Dear TV on the Radio,
I am employed in the service of Chorpenning, the iron-fisted ruler of Bollocks!. I think it is safe to assume that you are not among the 6 to 9 people (on average) who read Bollocks!, but it’s a blog about music. Chorpenning is the owner and head writer (only writer) for the site and he is a big fan of your work.
That’s why I’m writing to you, TV on the Radio. You see, a few days ago, Chorpenning acquired your new album, Dear Science and, as is his wont, he listened to it straight through a couple of times. He likes to really wrap his head around an album before he writes about it. I, as his Imaginary Secretary, have to hear a lot of albums more than once, but it’s part of the job. Some of the albums are pretty nice (I really like that Hold Steady band, which is good – I think my job depends on it) so the repetition is usually bearable.
Dear Science was like that at first. And, actually, at second. I started to worry around the time Chorpenning locked the doors to the office, turned up the volume, and announced loudly, “I can’t stop listening to this record! It’s fucking amazing!” I cannot tell if he was drunk at the time; it’s often safe to assume he is. As we work in an Imaginary Office (cheaper lease!), there is no worry that he’ll drive home in such a state and cause injury to himself or others.
That was Tuesday, TV on the Radio. Today is Saturday. I haven’t been home, and neither has Chorpenning, since your album came out. I’ve been here, with him, listening to Dear Science over and over and over again. His dog and girlfriend (not imaginary, believe it or not) miss him. I have plants that need watering.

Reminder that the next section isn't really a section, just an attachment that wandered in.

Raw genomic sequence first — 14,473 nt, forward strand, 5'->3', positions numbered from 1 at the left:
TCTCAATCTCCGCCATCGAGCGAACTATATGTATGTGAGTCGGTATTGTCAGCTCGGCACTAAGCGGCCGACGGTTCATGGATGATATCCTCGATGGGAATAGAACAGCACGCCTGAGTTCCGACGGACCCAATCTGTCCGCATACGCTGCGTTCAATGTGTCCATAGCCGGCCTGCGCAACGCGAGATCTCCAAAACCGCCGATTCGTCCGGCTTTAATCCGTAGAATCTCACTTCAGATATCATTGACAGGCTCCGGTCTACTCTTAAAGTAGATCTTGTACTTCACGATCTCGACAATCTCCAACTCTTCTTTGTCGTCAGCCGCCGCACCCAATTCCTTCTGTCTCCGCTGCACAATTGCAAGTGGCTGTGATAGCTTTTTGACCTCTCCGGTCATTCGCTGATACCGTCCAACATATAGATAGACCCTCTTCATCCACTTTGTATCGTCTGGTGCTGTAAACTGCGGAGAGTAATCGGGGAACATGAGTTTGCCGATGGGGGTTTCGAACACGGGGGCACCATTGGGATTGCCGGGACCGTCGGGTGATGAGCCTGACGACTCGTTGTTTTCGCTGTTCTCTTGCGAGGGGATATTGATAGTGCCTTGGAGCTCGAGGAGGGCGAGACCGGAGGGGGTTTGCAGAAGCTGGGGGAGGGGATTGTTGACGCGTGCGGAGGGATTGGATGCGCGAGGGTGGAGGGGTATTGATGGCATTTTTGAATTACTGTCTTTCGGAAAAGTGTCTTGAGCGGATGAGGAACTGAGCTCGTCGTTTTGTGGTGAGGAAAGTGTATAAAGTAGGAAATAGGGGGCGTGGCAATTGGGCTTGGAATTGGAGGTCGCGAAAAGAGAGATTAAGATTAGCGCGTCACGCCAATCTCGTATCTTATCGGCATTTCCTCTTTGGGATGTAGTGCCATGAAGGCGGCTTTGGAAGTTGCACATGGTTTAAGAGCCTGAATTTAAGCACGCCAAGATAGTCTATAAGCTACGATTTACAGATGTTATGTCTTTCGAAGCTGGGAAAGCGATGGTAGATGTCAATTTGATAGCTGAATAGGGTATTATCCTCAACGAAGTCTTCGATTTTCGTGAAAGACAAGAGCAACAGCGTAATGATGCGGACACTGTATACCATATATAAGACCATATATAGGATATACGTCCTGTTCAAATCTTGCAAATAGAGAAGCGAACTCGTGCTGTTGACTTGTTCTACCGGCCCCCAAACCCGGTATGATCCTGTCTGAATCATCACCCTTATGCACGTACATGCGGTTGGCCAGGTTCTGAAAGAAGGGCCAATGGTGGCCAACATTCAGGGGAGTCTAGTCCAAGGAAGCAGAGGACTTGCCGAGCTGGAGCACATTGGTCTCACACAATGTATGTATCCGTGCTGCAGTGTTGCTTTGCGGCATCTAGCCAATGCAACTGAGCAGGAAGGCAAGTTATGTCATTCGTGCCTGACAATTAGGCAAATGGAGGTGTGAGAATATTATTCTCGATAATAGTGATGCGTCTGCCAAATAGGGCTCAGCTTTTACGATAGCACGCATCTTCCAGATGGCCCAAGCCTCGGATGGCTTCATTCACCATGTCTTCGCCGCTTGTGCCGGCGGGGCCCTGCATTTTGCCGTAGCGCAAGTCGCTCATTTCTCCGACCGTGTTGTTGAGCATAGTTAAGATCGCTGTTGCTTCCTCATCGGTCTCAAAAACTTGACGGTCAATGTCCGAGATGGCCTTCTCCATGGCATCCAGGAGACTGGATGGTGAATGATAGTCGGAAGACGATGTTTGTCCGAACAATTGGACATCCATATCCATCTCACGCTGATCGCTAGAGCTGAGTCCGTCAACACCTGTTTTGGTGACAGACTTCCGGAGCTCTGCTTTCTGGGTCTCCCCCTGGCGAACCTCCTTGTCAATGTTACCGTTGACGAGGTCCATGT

I am not saying that your music is bad or that you should have, somehow, made Dear Science less awesome. I’m simply alerting you to the situation caused by listening to your new album. I’m concerned that other people will hear Dear Science and, like my boss, never want to stop hearing it. How many people are stuck in their offices, their cars, wherever, right now, doing the same thing they’ve done since they first heard the enchanting first notes of “Halfway Home”? They could number in the millions. Millions of people, TV on the Radio, who get all the way through to “Lover’s Day,” and, rather than going home to their lovers (“Lover’s Day”, for my money, is one of the ten best songs about fucking I’ve ever heard) and loving them, they just let the disc whirr back around to “Halfway Home.” Your production is so lush, your harmonies so great, your beats so enormous, that they may well be dangerous. If it’s not too late, you may consider a warning on the next pressing of Dear Science. Something like: “Warning: the music you are about to hear is infinitely awesome and highly addictive. You may find yourself wanting to listen to it over and over, so much so that you neglect responsibilities and basic hygiene. Please have a friend stop the disc for you after every three rotations so that you can shower and let your employees go home.” Or something like that. I’m just spitballing here.
Again, I don’t mean to offend you or in anyway suggest that it’s your fault that my boss reacted so strongly to your album. To tell the truth, I can sort of see why the stirring songs like “Family Tree” and “DLZ” would warrant a second listen. And that dancing song, the one with the “foam-injected Axl Rose” (I Googled the lyrics), is pretty catchy too. But this is ridiculous.
Oh god. He’s just started it up again.
Look, I know you’re probably on tour or doing something very important and musical or whatever, but if you happen to actually receive this letter in the next week or two, could you please send help? Or maybe if you came here yourselves and explained to Chorpenning that he has responsibilities outside of the office that he should see to? I think he might need to hear it from you that, while you’re no doubt glad that he loves Dear Science, it was never your intention for him to imprison his employees (real or imaginary) and force them to descend into madness with him.
Although, in fairness, I suppose I should have known that a descent into madness and/or alcoholism was inevitable with this job.
In any case, TV on the Radio, if you can find it in your hearts to send help, please do so at your earliest convenience.